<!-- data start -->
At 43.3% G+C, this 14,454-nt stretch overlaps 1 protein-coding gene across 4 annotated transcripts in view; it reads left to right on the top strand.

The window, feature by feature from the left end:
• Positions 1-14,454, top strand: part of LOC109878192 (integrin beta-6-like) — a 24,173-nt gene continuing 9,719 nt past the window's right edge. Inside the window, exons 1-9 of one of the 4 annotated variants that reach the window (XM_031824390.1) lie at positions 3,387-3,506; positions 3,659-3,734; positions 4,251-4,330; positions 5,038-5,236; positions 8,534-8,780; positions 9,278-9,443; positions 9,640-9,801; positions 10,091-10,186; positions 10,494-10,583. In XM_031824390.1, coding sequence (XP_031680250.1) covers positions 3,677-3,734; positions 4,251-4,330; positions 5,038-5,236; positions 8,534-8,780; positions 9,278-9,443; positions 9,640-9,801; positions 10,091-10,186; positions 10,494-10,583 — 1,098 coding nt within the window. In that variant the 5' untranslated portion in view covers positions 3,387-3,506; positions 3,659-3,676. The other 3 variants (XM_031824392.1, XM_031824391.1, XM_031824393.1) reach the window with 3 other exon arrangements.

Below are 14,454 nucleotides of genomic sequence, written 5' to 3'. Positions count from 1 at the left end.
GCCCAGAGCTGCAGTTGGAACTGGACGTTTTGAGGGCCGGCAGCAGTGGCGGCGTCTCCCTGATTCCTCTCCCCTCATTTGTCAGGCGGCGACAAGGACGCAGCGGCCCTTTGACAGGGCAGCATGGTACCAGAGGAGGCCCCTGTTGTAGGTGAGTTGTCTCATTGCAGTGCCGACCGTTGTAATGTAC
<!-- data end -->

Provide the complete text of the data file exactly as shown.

At 43.3% G+C, this 14,454-nt stretch overlaps 1 protein-coding gene across 4 annotated transcripts in view; it reads left to right on the top strand.

The window, feature by feature from the left end:
• Positions 1-14,454, top strand: part of LOC109878192 (integrin beta-6-like) — a 24,173-nt gene continuing 9,719 nt past the window's right edge. Inside the window, exons 1-9 of one of the 4 annotated variants that reach the window (XM_031824390.1) lie at positions 3,387-3,506; positions 3,659-3,734; positions 4,251-4,330; positions 5,038-5,236; positions 8,534-8,780; positions 9,278-9,443; positions 9,640-9,801; positions 10,091-10,186; positions 10,494-10,583. In XM_031824390.1, coding sequence (XP_031680250.1) covers positions 3,677-3,734; positions 4,251-4,330; positions 5,038-5,236; positions 8,534-8,780; positions 9,278-9,443; positions 9,640-9,801; positions 10,091-10,186; positions 10,494-10,583 — 1,098 coding nt within the window. In that variant the 5' untranslated portion in view covers positions 3,387-3,506; positions 3,659-3,676. The other 3 variants (XM_031824392.1, XM_031824391.1, XM_031824393.1) reach the window with 3 other exon arrangements.

Below are 14,454 nucleotides of genomic sequence, written 5' to 3'. Positions count from 1 at the left end.
GCCCAGAGCTGCAGTTGGAACTGGACGTTTTGAGGGCCGGCAGCAGTGGCGGCGTCTCCCTGATTCCTCTCCCCTCATTTGTCAGGCGGCGACAAGGACGCAGCGGCCCTTTGACAGGGCAGCATGGTACCAGAGGAGGCCCCTGTTGTAGGTGAGTTGTCTCATTGCAGTGCCGACCGTTGTAATGTAC